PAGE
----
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The 9th Life of Louis Drax (2016)
Blu-ray Disc Released: 2/7/2017
All Ratings out of
Review by Mike Long, Posted on 1/25/2017
As someone who is constantly talking about horror movies, people are surprised to learn that I saw Babe (yes, the pig movie) in the theater three times or that I've patterned my life after Fletch. The point is that we can be very diverse in the movies that we like. The same should be true for filmmakers, but it's not as easy for them, especially when they get pigeonholed into a certain genre or type of movie. French-born Director Alexandre Aja has made a career of making gory horror movies, most of which were remakes (Piranha 3D, The Hills Have Eyes, Mirrors) (To his credit, The Hills Have Eyes it too brutal to be ignored.) Given this, he seems like the last choice to make a mystery with fantasy elements. However, someone decided to give him a shot with The 9th Life of Louis Drax, and that was a good decision.
Louis Drax (Aiden Longworth) is a boy who has had an odd life, as he's had a series of very serious accidents. On his 9th birthday, he goes on a picnic with his estranged parents, Natalie (Sarah Gadon) and Peter (Aaron Paul), which ends with Louis falling from a cliff into the ocean and Peter disappearing. Louis is rushed to the hospital, where he lapses into a coma. Specialist Dr. Allan Pascal (Jamie Dornan) is brought in to care for Louis and is immediately caught up in the boy's mysterious life, while he feels himself drawn to Natalie. Through flashbacks, we learn more about Louis, most importantly that he was seeing psychologist Dr. Perez (Oliver Platt), who was delving into Louis' homelife. As the pieces of the puzzle begin to fall into place, Louis is adrift in a fantasy world where he is lead by a monster.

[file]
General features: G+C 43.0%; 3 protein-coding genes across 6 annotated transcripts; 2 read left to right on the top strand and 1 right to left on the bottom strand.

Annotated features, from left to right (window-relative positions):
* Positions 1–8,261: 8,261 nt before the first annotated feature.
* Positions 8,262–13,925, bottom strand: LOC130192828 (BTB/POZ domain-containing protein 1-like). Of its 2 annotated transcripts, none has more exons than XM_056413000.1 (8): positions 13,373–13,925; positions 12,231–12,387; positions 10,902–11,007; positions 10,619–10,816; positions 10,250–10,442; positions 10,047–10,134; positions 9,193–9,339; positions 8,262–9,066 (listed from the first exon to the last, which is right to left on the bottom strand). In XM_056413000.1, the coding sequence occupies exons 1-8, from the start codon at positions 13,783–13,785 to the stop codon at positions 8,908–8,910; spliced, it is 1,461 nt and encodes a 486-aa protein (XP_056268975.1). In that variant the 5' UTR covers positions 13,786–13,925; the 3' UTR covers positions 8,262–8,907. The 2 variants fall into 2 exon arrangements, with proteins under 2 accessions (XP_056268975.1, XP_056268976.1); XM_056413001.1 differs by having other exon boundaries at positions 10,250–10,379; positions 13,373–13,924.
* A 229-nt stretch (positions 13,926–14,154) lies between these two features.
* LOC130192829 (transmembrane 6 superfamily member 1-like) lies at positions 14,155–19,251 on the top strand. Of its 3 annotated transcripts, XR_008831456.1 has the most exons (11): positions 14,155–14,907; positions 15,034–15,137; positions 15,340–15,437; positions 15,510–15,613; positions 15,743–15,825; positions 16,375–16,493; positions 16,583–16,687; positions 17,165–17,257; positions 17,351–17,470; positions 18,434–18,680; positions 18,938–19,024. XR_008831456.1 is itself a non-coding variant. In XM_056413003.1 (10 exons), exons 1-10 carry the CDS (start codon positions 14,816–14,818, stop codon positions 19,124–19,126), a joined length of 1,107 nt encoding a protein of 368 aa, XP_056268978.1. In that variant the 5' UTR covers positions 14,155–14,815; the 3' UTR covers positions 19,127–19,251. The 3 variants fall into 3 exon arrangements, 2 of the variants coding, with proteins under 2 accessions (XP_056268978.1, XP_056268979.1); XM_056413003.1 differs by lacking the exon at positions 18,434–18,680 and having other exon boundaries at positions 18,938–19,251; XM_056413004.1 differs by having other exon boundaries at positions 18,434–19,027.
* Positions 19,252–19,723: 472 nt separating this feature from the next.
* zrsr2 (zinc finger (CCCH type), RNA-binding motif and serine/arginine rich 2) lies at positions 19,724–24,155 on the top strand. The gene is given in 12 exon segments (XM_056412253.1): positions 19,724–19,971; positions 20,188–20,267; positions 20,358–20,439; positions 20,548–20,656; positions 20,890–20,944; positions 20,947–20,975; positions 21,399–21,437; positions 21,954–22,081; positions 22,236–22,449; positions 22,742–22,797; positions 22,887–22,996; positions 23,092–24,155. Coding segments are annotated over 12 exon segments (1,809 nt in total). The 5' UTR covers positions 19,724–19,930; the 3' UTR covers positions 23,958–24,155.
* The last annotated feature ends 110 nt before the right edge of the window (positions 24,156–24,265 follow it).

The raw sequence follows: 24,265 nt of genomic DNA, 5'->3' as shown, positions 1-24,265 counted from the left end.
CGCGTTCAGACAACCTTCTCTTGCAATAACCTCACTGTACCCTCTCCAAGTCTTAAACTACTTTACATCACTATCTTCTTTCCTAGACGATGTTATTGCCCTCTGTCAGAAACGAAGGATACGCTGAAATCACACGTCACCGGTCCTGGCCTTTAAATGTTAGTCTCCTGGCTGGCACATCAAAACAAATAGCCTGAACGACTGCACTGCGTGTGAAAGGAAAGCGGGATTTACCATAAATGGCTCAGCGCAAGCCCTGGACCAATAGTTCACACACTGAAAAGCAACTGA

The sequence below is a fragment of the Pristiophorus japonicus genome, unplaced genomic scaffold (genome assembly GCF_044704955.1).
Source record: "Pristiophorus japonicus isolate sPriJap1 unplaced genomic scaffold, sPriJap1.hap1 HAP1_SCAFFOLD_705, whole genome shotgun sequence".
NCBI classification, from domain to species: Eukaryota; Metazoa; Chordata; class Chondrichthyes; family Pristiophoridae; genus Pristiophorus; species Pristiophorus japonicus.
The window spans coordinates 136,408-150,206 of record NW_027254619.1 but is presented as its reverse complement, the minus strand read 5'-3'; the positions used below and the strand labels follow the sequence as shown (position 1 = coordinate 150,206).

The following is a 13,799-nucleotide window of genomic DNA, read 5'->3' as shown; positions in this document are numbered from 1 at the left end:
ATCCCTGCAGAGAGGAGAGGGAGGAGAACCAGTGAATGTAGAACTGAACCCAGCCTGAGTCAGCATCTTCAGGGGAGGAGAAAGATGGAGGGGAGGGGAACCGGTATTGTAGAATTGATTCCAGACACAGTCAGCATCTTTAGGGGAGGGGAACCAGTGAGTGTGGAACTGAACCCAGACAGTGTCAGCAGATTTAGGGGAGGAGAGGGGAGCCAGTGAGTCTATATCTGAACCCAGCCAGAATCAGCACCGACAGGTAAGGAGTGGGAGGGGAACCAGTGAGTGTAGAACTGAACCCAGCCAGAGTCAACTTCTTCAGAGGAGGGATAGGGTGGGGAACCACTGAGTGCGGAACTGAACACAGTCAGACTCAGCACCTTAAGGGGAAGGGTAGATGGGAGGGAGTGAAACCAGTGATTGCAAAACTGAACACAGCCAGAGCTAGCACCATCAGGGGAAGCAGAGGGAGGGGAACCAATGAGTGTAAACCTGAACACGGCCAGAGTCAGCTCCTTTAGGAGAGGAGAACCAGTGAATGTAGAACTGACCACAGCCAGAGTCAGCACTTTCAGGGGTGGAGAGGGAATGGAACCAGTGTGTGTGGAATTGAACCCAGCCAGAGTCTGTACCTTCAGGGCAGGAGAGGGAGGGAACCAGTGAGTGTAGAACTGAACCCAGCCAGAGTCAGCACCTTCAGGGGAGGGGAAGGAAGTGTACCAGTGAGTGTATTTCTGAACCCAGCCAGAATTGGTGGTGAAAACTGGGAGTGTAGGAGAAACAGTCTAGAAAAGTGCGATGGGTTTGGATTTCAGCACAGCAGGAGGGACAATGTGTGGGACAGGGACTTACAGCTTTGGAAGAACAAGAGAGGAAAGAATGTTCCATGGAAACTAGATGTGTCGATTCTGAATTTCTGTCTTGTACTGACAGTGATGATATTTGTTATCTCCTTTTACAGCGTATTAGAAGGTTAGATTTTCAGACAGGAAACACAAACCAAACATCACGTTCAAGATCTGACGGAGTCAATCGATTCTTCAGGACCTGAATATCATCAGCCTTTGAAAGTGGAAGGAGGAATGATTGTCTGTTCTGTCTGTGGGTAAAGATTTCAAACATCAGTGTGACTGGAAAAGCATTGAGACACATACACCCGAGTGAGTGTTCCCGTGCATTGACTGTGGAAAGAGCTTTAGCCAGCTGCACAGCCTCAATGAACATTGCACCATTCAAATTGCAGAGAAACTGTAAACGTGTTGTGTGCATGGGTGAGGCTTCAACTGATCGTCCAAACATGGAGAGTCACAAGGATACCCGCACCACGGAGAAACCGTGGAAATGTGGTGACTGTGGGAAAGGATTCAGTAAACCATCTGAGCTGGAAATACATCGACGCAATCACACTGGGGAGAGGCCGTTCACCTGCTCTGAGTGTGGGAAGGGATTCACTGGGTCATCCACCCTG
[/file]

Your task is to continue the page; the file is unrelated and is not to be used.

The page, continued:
If I had started watching The 9th Life of Louis Drax with no prior knowledge of the film, I would have guessed that it was directed by Tim Burton or one of his disciples. The movie really pushes the primary colors and despite the dark content of the film, the picture is usually very bright and awash with colors. There is also a definite dream-like quality here, as many shots are presented with notably soft-focus, giving things a somewhat hazy look. Another Burtonesque piece lies in Natalie's wardrobe, as she dresses as if its the 1950s. We also have the film's content, which mixes a bit of whimsy with some dark themes.
So, does Aja simply rip-off Burton? No. If anything, in his films, Aja has proven that he doesn't shy away from being mean-spirited. (Have you seen The Hills Have Eyes?) He doesn't go that far here, but this movie does focus on serious themes such as child abuse, infidelity, and medical ethics. The film's look may seem playful and light, but this is definitely a drama at heart, and Aja does a good job tackling the film's darker heart.